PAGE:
Like most of you, I watched in horror the events that took place in Littleton, Colo., a few months ago. I couldnt help but think about how, in the near future, our role as leaders and managers will need to be adjusted to meet the changing needs of this new generation.
We have just become accustomed to the eccentricities of the Generation Xers the so-called Me Generation. And now we begin to observe the latest generation of kids as they progress through their formative years. In no time at all, they will be the people we hire to produce our goods and services and in time, to run our organizations and our country.
What changes will we need to make in our leadership styles to help these young people take their place as productive members of society? At first blush, this might seem like a difficult task a far cry from the simplicity of the people described by management theorist and author Douglas McGregors Theory X and Theory Y.
Or is it?
In the aftermath of Littleton, we see what is, perhaps, a microcosm of our society. There are any number of young people who are studious, hardworking, anxiously preparing for college, active in school and community activities and well adjusted and mature.
Some students were straightforward about their values and spiritual convictions. Some, because of the tragedy, were thrust into positions of leadership, and with little advanced training, responded heroically.
At the same time, we learned there were others who felt different out of place, disenfranchised. In this case, they acted violently, with no thought to the harm they were inflicting on innocent people. We wonder what has created these aberrant behaviors.
But to some degree, they have always been with us. Every generation has had a group of people who, at that age, felt out of touch. In every generation, there has been a fringe group that seeks recognition by being different, like the flower children of the 60s. In time, the majority grew up and took their places as productive members of society.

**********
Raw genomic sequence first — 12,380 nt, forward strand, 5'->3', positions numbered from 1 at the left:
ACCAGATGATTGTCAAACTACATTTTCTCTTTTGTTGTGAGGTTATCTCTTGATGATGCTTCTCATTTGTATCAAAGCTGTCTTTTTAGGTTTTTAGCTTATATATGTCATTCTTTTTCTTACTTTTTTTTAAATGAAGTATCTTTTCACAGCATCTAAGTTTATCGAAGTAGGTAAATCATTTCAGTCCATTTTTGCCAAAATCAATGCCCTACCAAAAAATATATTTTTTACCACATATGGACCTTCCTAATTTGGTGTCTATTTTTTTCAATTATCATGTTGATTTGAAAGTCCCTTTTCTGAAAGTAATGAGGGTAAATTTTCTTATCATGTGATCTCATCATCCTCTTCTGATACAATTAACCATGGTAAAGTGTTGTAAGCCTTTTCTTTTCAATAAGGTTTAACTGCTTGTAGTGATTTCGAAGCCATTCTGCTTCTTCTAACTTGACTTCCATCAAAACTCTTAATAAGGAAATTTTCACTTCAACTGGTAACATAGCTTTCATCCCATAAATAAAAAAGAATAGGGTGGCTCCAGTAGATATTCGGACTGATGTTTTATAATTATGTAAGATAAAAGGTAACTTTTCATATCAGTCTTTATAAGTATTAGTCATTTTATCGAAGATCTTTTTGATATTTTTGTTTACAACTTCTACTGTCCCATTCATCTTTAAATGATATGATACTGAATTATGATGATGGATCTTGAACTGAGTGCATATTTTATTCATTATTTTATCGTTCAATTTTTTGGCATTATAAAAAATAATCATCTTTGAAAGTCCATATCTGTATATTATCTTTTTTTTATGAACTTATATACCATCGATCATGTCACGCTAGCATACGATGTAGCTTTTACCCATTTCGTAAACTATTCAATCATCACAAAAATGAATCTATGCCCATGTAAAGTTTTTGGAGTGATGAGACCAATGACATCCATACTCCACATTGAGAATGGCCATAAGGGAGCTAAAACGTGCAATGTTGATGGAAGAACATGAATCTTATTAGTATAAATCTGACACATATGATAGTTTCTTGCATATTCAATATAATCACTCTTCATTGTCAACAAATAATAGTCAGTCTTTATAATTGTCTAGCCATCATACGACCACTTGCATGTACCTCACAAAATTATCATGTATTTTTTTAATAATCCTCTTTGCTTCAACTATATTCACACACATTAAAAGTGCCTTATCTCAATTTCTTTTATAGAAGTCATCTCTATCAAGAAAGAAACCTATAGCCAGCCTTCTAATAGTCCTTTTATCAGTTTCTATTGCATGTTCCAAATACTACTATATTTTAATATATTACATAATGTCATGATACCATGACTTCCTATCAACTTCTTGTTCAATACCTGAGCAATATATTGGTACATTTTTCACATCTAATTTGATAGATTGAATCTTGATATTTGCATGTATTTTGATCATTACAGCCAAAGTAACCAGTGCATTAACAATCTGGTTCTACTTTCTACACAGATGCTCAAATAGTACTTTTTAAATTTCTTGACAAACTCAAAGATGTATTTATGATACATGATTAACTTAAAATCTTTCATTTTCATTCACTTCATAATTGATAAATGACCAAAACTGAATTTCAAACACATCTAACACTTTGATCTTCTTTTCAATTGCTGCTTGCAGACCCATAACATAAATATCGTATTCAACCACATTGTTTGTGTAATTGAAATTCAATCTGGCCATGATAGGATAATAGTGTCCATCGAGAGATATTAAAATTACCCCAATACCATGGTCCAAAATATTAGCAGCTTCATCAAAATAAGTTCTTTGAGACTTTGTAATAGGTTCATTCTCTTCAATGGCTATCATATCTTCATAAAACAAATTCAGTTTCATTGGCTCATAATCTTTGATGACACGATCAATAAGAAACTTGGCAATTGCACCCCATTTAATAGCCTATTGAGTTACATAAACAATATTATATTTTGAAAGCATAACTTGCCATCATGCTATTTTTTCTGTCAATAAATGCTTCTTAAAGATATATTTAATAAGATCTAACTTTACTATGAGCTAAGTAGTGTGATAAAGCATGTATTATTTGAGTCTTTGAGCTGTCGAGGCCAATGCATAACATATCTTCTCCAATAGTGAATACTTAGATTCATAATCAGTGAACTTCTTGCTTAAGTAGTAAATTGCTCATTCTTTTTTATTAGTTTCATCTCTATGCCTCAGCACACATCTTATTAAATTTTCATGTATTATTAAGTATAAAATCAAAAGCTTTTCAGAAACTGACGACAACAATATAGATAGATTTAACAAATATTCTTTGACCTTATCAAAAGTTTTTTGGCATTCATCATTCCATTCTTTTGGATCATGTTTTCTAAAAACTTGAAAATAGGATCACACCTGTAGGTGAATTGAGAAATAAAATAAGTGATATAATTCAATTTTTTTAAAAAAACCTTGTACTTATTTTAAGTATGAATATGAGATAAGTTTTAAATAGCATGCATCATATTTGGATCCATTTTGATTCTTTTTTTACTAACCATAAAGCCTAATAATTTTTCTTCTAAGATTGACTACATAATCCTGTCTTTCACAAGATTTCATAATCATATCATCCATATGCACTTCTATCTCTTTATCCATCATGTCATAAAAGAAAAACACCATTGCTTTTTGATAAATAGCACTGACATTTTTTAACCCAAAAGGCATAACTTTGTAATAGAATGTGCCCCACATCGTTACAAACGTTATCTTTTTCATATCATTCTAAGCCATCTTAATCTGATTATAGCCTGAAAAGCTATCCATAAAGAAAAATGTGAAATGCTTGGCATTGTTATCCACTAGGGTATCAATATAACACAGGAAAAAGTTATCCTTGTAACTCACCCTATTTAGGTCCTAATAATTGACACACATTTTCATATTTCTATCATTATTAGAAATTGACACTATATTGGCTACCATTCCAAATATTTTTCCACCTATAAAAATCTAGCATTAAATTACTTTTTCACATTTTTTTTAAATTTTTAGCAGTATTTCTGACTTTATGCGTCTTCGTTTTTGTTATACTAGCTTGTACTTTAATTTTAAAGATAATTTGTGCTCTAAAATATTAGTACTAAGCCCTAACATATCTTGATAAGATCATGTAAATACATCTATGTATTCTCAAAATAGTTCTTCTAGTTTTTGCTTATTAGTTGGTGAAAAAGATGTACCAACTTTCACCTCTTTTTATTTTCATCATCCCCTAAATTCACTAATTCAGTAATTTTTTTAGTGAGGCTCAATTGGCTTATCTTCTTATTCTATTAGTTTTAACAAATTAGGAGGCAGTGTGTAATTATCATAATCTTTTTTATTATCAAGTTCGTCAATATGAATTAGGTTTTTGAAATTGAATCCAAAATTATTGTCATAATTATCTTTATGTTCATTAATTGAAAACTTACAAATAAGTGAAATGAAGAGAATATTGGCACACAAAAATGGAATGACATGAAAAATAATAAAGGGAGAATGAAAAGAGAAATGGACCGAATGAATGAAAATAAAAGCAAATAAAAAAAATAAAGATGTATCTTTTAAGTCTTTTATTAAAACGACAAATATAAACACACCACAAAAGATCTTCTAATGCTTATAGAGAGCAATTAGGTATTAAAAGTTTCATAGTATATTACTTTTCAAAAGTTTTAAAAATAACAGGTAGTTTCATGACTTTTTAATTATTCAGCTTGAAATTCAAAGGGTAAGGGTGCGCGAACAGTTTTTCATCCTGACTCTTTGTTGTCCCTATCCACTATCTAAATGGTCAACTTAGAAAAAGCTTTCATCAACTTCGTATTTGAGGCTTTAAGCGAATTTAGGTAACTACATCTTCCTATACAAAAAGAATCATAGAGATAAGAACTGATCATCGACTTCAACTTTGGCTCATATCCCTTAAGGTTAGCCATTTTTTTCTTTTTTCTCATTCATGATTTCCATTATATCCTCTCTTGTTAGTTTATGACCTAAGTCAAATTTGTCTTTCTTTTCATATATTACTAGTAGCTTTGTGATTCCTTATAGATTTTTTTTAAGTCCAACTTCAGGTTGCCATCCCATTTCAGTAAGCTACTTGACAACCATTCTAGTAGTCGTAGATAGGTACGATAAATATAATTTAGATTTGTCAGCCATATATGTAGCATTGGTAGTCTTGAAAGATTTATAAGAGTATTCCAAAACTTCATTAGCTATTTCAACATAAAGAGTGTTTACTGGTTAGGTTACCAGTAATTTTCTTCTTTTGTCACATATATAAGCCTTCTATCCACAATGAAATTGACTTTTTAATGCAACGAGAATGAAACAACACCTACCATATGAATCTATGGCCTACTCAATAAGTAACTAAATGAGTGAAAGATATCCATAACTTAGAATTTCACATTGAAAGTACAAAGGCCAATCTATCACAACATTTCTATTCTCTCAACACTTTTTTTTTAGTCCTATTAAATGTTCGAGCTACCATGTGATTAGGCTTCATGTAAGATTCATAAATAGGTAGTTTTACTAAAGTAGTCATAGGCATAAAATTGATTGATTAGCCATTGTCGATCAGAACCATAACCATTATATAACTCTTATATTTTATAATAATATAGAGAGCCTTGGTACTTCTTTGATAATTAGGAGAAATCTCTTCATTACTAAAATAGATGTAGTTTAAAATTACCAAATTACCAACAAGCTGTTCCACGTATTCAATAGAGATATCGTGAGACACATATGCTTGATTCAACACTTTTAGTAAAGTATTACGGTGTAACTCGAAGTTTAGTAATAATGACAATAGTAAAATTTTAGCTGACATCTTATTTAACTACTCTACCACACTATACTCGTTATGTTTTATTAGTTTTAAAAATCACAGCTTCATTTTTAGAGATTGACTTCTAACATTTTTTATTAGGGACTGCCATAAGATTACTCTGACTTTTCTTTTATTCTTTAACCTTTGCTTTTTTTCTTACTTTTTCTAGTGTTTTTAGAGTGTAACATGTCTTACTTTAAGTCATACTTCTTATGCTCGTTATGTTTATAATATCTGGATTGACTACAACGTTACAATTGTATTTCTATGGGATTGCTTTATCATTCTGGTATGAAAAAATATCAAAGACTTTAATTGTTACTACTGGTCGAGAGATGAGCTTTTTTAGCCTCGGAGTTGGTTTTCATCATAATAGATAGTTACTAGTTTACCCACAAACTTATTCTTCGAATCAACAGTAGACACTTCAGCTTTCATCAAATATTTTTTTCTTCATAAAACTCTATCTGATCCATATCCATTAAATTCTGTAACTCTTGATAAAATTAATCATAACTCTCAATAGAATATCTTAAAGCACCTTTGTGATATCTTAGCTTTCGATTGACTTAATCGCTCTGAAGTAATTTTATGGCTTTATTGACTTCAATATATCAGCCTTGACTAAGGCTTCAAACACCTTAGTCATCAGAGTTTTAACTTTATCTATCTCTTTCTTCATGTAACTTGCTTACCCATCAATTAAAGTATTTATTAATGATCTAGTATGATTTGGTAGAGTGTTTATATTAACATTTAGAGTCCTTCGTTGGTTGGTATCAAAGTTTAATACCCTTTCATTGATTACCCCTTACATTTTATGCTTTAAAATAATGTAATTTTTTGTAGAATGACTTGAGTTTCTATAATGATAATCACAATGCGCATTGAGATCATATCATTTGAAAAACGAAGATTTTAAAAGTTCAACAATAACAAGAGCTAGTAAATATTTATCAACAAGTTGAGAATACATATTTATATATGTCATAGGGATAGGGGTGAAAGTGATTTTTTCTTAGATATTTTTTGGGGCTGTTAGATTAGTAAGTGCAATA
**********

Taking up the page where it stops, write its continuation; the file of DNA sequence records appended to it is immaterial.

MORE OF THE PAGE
The difference might lie in the fact that todays young people have grown up in a time when discipline and accountability have not been given a great deal of emphasis. Many spend hours each day in isolation, playing computer games in which killing and maiming are rewarded. The more advanced your skill level, the more complicated and challenging the game becomes.
Violence and death take on a surreal ambiance, a form of escapism. The people who are most negatively affected by this pastime are not easily identified. The young shooters in Littleton were once Boy Scouts.
At the same time, many of their peers were using computers to learn to do research and expand their skills.
To successfully manage these two diverse groups in our companies, we will need to focus on our coaching skills. We will need to listen better. We will need to look for ways to build upon their need for recognition by stressing the importance of the job and reinforcing organizational value systems.
Make accountability a part of your recognition programs. Restructure the work in ways that provide greater challenges. Find ways to make use of their longer attention spans. Anyone who can sit and play one of these goofy games for hours on end must have the skills necessary to remain focused on a difficult task until it is solved.
But above all, remember that the so-called problem people are in the minority. They always have been and they will remain a small percentage of the total work force. Most of the people you will lead and manage in the future are not that different from the employees you have worked with in the past. Just as all people need to feel someone is listening to them and is interested in their well-being, they also need to feel their work is important and meaningful. William Armstrong, a management consultant for 30 years, is president of Armstrong/Associates, a Pittsburgh-based management consulting firm. Reach him at (412) 276-7396 or by e-mail at firstname.lastname@example.org.